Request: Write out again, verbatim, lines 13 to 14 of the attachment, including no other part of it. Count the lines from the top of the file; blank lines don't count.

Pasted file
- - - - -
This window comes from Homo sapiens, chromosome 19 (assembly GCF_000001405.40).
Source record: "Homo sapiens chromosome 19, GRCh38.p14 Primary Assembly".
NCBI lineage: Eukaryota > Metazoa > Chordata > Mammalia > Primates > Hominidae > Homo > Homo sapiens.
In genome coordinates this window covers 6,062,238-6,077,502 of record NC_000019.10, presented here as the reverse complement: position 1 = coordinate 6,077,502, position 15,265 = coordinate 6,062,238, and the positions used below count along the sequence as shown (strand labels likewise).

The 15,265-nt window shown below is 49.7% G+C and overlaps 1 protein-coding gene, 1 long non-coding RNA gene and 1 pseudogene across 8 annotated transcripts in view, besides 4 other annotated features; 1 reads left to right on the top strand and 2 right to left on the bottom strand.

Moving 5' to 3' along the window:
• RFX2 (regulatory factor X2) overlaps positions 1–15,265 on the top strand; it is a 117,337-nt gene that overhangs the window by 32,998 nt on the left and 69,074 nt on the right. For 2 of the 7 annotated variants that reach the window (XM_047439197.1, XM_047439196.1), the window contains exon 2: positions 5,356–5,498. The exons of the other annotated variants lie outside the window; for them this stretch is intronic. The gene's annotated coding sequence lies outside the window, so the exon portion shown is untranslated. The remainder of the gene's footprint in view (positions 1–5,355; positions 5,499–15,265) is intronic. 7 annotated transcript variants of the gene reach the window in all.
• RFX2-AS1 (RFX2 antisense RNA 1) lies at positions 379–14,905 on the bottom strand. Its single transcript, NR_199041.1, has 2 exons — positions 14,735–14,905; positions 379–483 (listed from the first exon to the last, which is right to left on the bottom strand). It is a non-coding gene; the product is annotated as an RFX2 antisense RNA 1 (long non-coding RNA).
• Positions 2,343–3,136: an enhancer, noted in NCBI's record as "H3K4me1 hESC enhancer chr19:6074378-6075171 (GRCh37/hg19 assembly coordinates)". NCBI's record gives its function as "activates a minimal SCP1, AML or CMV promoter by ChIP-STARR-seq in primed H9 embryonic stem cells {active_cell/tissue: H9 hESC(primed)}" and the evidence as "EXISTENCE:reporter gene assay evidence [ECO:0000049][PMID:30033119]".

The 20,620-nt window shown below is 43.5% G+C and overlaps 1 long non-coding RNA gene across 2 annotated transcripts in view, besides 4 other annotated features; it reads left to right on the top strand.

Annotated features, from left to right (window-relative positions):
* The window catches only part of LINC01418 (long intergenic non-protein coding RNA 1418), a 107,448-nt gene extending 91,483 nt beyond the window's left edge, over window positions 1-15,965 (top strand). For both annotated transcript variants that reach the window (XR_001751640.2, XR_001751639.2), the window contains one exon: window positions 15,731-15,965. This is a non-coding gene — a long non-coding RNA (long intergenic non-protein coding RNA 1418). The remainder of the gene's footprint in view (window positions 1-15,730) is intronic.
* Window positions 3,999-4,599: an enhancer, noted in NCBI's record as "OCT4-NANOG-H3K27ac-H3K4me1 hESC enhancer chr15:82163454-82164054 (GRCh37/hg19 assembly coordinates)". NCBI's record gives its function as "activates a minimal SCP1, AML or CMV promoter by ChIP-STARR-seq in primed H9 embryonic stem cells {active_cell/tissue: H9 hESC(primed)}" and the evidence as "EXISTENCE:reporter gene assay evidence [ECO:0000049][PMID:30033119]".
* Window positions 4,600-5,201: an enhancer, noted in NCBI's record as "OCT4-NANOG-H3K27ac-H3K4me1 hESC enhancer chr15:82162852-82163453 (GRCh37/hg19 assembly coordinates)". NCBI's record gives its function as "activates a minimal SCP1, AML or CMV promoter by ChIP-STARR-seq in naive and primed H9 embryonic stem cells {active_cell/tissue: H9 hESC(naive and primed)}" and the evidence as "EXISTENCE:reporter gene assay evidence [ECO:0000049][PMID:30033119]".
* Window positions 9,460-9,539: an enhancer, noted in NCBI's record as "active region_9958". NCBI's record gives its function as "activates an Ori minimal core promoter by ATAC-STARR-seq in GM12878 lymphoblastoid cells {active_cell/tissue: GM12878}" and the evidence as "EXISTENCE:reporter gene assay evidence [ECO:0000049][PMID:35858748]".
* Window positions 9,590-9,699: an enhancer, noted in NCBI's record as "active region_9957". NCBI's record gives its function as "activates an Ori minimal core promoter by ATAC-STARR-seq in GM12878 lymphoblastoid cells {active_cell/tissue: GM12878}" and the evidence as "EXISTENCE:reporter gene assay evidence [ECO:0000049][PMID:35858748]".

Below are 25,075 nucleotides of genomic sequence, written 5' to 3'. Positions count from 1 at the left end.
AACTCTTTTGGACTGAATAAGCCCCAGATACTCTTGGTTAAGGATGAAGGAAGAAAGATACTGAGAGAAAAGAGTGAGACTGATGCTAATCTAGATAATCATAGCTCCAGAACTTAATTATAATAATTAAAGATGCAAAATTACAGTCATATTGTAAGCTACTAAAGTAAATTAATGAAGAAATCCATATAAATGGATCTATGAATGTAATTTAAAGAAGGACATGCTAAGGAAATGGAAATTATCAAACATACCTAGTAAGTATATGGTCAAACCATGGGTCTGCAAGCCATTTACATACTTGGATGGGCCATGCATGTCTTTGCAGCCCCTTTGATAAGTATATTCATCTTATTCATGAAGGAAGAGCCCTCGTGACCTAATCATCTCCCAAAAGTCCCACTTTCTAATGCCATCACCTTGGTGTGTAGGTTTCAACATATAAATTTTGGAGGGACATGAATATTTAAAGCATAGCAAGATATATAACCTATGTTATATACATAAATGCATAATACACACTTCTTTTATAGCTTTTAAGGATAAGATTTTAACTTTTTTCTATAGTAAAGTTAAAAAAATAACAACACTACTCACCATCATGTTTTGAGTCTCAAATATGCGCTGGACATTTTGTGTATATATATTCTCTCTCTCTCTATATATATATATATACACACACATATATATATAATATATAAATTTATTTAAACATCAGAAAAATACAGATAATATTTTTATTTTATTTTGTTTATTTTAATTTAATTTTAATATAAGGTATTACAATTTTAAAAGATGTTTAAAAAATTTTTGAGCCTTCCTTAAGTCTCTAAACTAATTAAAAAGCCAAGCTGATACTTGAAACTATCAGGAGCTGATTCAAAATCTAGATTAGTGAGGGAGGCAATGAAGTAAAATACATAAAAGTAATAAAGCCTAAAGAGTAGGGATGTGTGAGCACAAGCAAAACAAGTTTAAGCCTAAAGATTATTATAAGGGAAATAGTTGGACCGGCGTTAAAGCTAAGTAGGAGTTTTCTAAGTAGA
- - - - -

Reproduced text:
* Window positions 3,999-4,599: an enhancer, noted in NCBI's record as "OCT4-NANOG-H3K27ac-H3K4me1 hESC enhancer chr15:82163454-82164054 (GRCh37/hg19 assembly coordinates)". NCBI's record gives its function as "activates a minimal SCP1, AML or CMV promoter by ChIP-STARR-seq in primed H9 embryonic stem cells {active_cell/tissue: H9 hESC(primed)}" and the evidence as "EXISTENCE:reporter gene assay evidence [ECO:0000049][PMID:30033119]".
* Window positions 4,600-5,201: an enhancer, noted in NCBI's record as "OCT4-NANOG-H3K27ac-H3K4me1 hESC enhancer chr15:82162852-82163453 (GRCh37/hg19 assembly coordinates)". NCBI's record gives its function as "activates a minimal SCP1, AML or CMV promoter by ChIP-STARR-seq in naive and primed H9 embryonic stem cells {active_cell/tissue: H9 hESC(naive and primed)}" and the evidence as "EXISTENCE:reporter gene assay evidence [ECO:0000049][PMID:30033119]".